For the 1991 and 1996 Censuses, the ecumene was defined using the enumeration area as a 'building block', and for the 2001 Census it was defined using a very small geographic unit, the block. The enumeration area and the block are considered to be part of the ecumene if the population density is at least 0.4 persons per square kilometre (about one person per square mile). Section 4 provides further details on the delineation methodology for the 2006 Census.
Figure 3.2 illustrates one of the thematic maps disseminated for the 2006 Census. Note that the population ecumene restricts the data representation to the populated areas. This virtually eliminates the visual perception in Figure 3.1 that larger rural and sparsely populated areas are of greater importance.
The population ecumene developed for census thematic maps is also applied to other Statistics Canada data, such as health data. For example, it was used for the three Mortality Atlases of Canada co-published by Health and Welfare Canada and Statistics Canada in the early 1980s and 1990s (Health and Welfare Canada and Statistics Canada 1980a, 1980b, 1991). In late 2001, maps were added to Health Indicators, an online compilation of data produced jointly by Statistics Canada and the Canadian Institute for Health Information. The maps use the population ecumene at the health region level2 (Figure 3.3).
From time to time, the population ecumene may be applied to maps based on data for the Annual Survey of Manufactures (Figure 3.4).
Since the 1976 Census, Statistics Canada has also applied an agricultural ecumene for its thematic maps, primarily for national coverage at the census division level. For example, three atlases were produced based on the 1976, 1981 and 1986 Censuses of Agriculture (Statistics Canada 1979, 1984, 1989). Similar to the population ecumene, the agricultural ecumene restricts the data to those areas in which agricultural activity occurs – thereby reducing misinterpretation and visual bias. The atlases for the 1976 and 1986 Censuses also contain dot maps. The ecumene prevents the dots from being randomly spread over entire unit areas or in non-agricultural land.
The methodology for delineating the agricultural ecumene was refined over time. For the earlier censuses, it was created using the enumeration area as the 'building block' (Werschler 1995). By the 2001 Census the ecumene was defined using a small geographic unit, the dissemination area3. It includes all dissemination areas with 'significant' agricultural activity (Figures 3.5 and 3.6). Agricultural indicators, such as the ratio of agricultural land on census farms relative to total land area, and total economic value of agricultural production, are used. Regional variations are also taken into account. The ecumene is generalized for small-scale mapping4 (Statistics Canada 2003, p. 3 to 4; Statistics Canada 2007b).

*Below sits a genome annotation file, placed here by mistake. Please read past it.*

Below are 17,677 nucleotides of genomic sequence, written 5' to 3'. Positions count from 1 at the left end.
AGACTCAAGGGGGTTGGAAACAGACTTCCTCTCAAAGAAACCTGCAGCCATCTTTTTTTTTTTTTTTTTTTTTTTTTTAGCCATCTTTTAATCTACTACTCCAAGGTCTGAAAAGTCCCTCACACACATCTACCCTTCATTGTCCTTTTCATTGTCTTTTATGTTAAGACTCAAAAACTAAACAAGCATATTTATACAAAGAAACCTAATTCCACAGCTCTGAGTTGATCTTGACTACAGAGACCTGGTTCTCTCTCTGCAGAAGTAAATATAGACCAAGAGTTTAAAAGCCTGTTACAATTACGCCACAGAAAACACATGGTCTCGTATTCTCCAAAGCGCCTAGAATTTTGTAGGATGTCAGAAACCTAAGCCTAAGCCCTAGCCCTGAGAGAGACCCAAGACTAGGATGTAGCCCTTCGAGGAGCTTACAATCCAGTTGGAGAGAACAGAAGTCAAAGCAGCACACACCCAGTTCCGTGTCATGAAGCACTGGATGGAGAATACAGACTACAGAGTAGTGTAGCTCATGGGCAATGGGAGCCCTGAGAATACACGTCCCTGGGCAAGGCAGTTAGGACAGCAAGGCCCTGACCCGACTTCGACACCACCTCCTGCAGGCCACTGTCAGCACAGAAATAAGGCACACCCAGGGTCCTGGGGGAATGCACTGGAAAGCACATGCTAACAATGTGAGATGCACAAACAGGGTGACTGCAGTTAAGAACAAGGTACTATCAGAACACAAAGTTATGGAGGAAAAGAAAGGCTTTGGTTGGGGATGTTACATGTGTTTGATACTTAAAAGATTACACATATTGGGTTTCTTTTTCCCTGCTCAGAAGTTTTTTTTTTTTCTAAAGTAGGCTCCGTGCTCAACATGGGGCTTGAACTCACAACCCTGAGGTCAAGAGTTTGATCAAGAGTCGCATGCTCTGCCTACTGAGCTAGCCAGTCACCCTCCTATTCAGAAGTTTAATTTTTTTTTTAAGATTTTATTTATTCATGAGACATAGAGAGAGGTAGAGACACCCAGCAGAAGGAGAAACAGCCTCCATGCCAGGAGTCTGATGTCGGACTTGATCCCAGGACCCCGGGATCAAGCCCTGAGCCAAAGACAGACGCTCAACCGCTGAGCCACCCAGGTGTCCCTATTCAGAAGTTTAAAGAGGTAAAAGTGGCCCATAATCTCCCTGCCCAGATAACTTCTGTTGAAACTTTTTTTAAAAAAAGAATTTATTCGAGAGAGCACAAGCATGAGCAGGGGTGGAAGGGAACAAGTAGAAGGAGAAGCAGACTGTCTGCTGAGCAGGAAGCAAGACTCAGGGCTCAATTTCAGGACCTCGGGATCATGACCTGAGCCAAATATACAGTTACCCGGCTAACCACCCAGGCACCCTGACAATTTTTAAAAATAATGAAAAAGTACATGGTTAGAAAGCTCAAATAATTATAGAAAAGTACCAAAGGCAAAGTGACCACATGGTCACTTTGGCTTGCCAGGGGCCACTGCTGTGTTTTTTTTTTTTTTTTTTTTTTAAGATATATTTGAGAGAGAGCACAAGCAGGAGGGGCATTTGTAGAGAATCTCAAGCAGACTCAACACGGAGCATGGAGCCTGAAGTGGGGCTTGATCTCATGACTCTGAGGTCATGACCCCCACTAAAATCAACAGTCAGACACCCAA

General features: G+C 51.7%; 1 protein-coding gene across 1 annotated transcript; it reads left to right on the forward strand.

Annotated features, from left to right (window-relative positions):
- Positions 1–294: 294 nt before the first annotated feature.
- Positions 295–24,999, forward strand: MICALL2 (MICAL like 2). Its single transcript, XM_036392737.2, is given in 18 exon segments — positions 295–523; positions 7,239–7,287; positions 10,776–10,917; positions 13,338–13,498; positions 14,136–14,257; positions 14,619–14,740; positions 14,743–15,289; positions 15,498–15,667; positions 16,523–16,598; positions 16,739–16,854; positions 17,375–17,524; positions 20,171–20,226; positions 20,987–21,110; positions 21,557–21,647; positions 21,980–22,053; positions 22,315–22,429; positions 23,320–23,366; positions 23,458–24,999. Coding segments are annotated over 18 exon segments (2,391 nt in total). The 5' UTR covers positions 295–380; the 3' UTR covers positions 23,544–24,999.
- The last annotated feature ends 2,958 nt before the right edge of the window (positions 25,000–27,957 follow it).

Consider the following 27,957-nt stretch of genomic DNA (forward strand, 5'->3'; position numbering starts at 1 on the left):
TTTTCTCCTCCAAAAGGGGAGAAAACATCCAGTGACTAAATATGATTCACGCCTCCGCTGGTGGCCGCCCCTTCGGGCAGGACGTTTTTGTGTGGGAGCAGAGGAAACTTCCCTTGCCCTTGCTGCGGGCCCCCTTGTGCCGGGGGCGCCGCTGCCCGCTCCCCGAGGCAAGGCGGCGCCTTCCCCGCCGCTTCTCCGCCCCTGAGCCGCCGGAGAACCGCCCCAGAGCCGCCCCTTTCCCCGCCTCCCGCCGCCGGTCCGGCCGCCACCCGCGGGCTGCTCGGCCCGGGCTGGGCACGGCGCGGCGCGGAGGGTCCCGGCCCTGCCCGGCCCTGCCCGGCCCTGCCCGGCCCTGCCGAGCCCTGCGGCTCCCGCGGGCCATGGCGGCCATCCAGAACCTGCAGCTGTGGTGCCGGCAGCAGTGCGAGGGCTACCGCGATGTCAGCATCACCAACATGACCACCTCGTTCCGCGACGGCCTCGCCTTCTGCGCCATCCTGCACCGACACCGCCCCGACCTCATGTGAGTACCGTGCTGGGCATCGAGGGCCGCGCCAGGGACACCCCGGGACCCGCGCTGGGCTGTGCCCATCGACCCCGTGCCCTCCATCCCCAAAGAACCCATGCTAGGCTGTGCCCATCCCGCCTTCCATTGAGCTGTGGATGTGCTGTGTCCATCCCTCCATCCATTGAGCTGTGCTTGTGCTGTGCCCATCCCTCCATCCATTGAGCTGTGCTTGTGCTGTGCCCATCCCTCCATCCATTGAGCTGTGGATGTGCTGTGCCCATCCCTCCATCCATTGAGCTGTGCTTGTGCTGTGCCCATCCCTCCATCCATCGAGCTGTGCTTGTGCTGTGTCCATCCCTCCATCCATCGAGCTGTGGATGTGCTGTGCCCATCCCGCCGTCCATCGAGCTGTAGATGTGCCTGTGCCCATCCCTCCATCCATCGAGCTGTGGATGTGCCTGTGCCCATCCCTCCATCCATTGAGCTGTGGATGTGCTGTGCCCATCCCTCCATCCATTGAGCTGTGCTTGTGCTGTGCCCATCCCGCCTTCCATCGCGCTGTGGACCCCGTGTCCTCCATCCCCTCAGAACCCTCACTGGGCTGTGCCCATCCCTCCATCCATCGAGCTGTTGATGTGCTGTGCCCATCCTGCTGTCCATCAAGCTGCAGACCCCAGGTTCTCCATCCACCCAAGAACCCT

- Census division (CD) is the general term for provincially legislated areas (such as county, municipalité régionale de comté and regional district) or their equivalents. Census divisions are intermediate geographic areas between the province/territory level and the municipality (census subdivision). (Statistics Canada 2007b)
- The population ecumene is modified slightly in Quebec for a health region that is in multiple parts (Terres-Cries-de-la-Baie-James).
- A dissemination area (DA) is a small, relatively stable geographic unit composed of one or more adjacent dissemination blocks. It is the smallest standard geographic are for which all census data are disseminated. DAs cover all the territory of Canada (Statistics Canada 2007b).
- The 2006 agricultural ecumene (to be released in Spring 2008) uses the same delineation criteria as the 2001 ecumene.